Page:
In Figure 6, we use FluentDNA to visualize the repeat content of human chromosome 19 using a multiple sequence alignment gallery. RepeatMasker annotation positions downloaded from UCSC were used to extract the sequence for every non-simple repeat from Hg38, clustered by name, and aligned using the repEnd coordinate. This shows several families of LINES all with the same characteristic enrichment in 3′ ends. Alu repeats also have a distinctive di-mer structure where often only one L or R monomer is found in the genome. The result is equivalent to Figure 3 in Imbeault et al. (2017) which made it clear L1 has many more copies of the 3′ end than the 5′ end due to its copying mechanism.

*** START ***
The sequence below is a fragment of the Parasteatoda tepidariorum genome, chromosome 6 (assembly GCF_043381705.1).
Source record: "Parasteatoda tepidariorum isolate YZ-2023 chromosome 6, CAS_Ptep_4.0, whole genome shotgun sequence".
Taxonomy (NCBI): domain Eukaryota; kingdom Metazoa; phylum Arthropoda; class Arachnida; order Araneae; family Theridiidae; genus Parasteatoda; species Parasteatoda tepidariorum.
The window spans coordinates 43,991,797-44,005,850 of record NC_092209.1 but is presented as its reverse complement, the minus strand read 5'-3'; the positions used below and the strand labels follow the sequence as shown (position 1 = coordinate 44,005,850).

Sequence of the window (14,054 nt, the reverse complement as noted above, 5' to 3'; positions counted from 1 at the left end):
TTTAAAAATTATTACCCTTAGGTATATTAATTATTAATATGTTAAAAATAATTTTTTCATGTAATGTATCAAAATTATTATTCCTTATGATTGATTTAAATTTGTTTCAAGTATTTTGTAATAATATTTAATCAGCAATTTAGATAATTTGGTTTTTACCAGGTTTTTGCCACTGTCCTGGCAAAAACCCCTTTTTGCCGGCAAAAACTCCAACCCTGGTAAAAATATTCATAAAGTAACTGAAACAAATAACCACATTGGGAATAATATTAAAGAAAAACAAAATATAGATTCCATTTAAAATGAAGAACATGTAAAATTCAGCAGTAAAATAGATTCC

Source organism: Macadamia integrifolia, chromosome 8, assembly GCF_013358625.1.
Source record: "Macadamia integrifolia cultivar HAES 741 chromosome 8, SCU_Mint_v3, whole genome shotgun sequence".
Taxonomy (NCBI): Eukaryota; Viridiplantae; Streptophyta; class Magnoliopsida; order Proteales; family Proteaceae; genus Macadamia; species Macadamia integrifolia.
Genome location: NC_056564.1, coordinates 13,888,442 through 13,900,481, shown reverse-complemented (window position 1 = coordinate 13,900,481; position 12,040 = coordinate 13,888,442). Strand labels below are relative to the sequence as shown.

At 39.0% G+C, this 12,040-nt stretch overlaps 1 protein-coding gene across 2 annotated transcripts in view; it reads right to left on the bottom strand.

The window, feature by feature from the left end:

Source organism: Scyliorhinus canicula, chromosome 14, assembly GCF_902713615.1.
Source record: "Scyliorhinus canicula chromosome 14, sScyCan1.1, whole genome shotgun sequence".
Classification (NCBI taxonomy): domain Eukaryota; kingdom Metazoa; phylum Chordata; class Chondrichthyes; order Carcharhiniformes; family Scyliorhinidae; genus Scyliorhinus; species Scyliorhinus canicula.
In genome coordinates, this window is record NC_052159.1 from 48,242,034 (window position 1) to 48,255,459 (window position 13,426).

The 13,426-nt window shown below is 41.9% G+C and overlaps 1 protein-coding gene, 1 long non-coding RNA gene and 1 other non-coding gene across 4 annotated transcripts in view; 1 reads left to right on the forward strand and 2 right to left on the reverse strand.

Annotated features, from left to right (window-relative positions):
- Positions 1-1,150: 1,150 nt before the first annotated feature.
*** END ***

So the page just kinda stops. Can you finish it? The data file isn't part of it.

Figure 6. Multiple sequence alignment gallery visualization. This figure is a panoramic view of all instances of repeats on Human chr18 annotated by RepeatMasker. FluentDNA adjusts the layout width to match the consensus length of the repeat family. Starting in the Upper Left, major features are ALR centromere, Alu broken into subfamilies. Dominating the middle are long green repeats of L1, followed by the less conserved L2, then a collection of less abundant repeat families. RepeatMasker annotation positions downloaded from UCSC were used to extract the sequence for every non-simple repeat from Hg38, clustered by name, and aligned using only the repEnd coordinate (Kuhn et al., 2013; Smit et al., 2015). Live version: https://FluentDNA.com/Human_Hg38_Chromosome_18_Repeats_-_alphabetical/
Human and Chimpanzee Comparison